As I mentioned above, this is 10 sets of 10 reps of barbell squats with exactly one minute’s rest in between sets.

I am currently performing this workout with 120% of my body weight.

I’m sure I don’t need to tell you that if you’ve never performed the barbell squat before, or if you’re not currently able to squat with a bar weighing this much, then please don’t attempt this workout.

It’s brutal.

Once again start out with a lighter weight and with fewer sets, let’s say 4 sets of 10 reps, and then work your way up in sets first, and then start adding weight.

For most people to perform 10 sets of 10 reps with 120% of their body weight will probably take a good 18-24 months of strength training.

How To Goblet Squat

Final Thoughts

So, there you have it, my guide to how many calories 100 squats burn, whether you use your own bodyweight or added resistance.

My apologies if the figures and calculations got a little complicated, but I understand that many of you just want to read an actual number of calories.

However, as you can see there are various factors to take into consideration.

Therefore, I think it’s important to explain these other factors, as well as mapping out how the calculations are made.

What I will say is that, irrespective of calories, squats are without doubt one of the best exercises ever, and I think they have an important place in helping everyone reach their body composition goals.

Happy Squatting.

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6 thoughts on “How Many Calories Does 100 Squats Burn?”

  1. There are people out there that do 500 squats in one set????? And lesser numbers while lifting heavy weights? Do any of them enjoy it?
    Man, just the thought of it makes me tired! And I’m pretty sure, as you say that they are still going to be breathing really hard towards the end or inbetween sets while trying to recover.

    I’m supprised to learn that you say squats are your number one go to exercise for overall fitness.
    I used to have large muscley legs from doing Tae Kwon Do for ten years. So much kicking was involved that we couldn’t help but build muscle.
    However, five years ago (after not training for ten years) I became semi serious with yoga and my legs lost a massive amount of weight. It didn’t worry me as it’s easier to do many of the poses in yoga with longer lean muscles instead of short bulky ones, and my strength hasn’t diminished either.

    Now after reading this, you have made me realize how lazy I have been, so I have decided that I am going to work my way up to 100 squats in one set, and then add some resistance.
    I have been told in the past no to lower my bum below my knee when lifting weights, because the pressure of coming back up is too much for the knees to handle. Obviously there is no truth to this because of what you and other guys are doing.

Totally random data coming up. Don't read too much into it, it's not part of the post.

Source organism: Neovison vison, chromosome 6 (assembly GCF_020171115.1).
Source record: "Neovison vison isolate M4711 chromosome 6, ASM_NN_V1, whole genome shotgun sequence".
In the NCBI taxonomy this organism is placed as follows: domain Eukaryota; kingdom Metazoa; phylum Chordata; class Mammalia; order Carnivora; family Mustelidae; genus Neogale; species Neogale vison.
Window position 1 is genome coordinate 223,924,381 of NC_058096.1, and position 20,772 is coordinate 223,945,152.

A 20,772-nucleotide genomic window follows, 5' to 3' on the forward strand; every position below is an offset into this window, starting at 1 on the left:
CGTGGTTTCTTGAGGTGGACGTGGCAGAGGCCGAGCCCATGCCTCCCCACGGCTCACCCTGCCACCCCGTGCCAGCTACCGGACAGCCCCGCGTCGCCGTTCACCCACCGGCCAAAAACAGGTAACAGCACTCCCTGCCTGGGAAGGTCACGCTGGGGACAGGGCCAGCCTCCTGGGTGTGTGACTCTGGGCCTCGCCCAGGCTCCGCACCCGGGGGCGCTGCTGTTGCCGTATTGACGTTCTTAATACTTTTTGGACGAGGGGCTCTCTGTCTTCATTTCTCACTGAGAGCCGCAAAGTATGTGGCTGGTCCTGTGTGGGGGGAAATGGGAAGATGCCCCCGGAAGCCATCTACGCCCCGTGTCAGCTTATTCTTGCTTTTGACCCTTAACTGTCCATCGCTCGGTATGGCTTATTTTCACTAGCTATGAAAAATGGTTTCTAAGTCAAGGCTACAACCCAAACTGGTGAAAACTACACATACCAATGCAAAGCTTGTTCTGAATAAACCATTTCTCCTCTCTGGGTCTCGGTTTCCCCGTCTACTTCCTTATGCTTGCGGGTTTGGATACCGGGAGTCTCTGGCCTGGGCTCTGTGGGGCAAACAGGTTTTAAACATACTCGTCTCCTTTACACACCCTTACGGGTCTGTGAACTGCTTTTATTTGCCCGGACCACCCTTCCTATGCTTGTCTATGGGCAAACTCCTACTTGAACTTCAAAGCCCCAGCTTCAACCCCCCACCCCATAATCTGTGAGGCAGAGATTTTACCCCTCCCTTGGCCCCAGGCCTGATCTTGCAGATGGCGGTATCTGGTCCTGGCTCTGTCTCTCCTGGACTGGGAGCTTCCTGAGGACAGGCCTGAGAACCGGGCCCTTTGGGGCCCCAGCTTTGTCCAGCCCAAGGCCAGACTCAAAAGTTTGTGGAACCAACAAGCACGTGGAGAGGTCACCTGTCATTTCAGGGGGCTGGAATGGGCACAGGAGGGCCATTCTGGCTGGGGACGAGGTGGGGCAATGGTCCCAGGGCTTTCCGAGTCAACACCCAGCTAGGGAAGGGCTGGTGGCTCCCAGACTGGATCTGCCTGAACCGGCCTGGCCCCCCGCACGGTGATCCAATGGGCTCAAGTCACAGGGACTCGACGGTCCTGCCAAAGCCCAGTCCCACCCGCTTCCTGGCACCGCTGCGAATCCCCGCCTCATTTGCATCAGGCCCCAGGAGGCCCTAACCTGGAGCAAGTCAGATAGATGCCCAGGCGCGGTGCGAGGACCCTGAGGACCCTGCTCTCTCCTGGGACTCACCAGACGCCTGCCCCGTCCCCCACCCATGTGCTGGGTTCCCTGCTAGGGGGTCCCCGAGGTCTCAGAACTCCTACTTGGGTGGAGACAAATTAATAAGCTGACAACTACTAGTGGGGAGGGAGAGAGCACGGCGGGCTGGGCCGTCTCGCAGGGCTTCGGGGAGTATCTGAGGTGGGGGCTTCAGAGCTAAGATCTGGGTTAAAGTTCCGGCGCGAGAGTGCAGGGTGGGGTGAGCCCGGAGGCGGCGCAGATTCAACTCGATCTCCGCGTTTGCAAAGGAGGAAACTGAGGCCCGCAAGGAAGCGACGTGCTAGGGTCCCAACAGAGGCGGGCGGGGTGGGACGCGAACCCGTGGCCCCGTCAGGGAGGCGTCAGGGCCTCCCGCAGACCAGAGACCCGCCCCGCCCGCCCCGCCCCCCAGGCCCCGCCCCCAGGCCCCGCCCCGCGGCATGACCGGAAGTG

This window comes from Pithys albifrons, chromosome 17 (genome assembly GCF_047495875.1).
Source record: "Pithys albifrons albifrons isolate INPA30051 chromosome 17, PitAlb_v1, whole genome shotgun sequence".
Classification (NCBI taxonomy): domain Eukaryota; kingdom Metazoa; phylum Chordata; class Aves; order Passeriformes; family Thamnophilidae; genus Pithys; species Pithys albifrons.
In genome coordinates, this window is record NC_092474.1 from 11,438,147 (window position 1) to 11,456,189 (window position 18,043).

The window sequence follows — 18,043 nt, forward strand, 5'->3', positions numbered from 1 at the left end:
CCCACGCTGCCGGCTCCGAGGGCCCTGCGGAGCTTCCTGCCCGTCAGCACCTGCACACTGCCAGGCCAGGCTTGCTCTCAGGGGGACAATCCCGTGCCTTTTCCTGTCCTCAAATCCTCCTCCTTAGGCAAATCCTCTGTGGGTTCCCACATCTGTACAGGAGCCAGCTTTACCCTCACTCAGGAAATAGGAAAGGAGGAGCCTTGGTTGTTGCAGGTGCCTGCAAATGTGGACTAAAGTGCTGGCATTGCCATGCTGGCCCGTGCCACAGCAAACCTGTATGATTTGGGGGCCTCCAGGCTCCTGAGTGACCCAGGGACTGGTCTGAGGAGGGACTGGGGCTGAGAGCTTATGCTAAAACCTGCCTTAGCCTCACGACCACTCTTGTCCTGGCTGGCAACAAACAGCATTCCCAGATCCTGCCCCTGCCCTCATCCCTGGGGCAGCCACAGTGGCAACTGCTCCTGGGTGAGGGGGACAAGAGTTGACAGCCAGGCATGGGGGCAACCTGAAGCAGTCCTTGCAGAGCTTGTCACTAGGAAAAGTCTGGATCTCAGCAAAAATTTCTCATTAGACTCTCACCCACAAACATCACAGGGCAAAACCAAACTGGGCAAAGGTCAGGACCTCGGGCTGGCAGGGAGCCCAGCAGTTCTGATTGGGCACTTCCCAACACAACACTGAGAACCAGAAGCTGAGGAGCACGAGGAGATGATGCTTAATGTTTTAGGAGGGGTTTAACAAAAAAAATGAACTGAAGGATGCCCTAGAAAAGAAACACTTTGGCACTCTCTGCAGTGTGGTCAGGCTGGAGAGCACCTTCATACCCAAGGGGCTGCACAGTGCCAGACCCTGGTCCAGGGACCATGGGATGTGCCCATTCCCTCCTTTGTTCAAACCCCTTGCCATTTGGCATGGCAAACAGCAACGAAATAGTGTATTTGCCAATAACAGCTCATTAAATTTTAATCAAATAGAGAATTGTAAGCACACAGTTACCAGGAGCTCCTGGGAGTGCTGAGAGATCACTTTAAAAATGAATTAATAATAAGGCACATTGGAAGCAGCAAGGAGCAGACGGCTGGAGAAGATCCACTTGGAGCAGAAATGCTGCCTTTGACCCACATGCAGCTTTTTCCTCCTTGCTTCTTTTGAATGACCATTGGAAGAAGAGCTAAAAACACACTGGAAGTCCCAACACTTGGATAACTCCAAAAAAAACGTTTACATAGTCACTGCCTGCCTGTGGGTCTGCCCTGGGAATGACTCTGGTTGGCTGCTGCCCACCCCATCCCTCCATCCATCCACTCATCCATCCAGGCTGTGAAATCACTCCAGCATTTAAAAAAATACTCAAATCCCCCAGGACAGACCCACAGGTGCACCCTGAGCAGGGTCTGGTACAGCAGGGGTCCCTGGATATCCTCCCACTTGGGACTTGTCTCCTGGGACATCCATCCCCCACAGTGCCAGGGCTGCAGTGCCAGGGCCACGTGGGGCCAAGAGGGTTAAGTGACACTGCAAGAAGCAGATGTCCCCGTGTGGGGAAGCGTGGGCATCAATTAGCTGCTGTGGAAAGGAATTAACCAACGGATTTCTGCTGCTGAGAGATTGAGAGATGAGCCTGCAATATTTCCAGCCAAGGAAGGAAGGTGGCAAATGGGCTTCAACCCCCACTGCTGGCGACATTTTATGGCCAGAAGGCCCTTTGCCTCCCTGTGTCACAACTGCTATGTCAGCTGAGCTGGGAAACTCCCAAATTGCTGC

What are your thoughts?

    • Yes Andrew, there are even people who have done more squats in one set, LOL.

      I was always impressed by the training of The Great Gama. Performing 5,000 hundi squats (which involves coming up onto the toes), as well a few thousand hindu push ups too. Check the link, and you can see that his diet was pretty insane too.

      Yes, if I had a choice of only one exercise ever it would be between the squat and the deadlift, as you’re getting the most bang for your buck, which includes firing up the metabolism and central nervious system too.

      I’m pretty sure during your Tae Kwon Do years you were probably performing hundreds, if not thousands, of kicks every day, and as you say this will lead to some very impressive leg development.

      In fact, it reminds of a time when a lot of my training was focused around sprinting and plyometrics (different types of jumps basically). This also led to some great leg development, so there’s a lot to be said for kicking, jumping, and straight-out power training. I also tend to notice that any type of leg training does a great deal for the abs and core as well.

      Okay, as for how you should squat, you can check this section of my squatting with knee pain article, but in truth the answer is NO – squatting below 90 degrees will not cause knee (or back) pain.

      As I’ve alluded to in my article above, it’s not the exercise that is the issue, but rather how the squats are performed. I’ve seen it many times in the gym, especially with us guys, the ego plays a huge part in injury.

      It’s usually because there’s far too much weight packed onto the bar. Often this will cause the heels to come up off the floor, which immediately puts a high amount of pressure and weight onto the knee joint, thus potentially leading to injury.

      The hip is a far bigger joint than the knee, so when squatting with heavy weights, it’s better that the “pressure” is put on the bigger joint.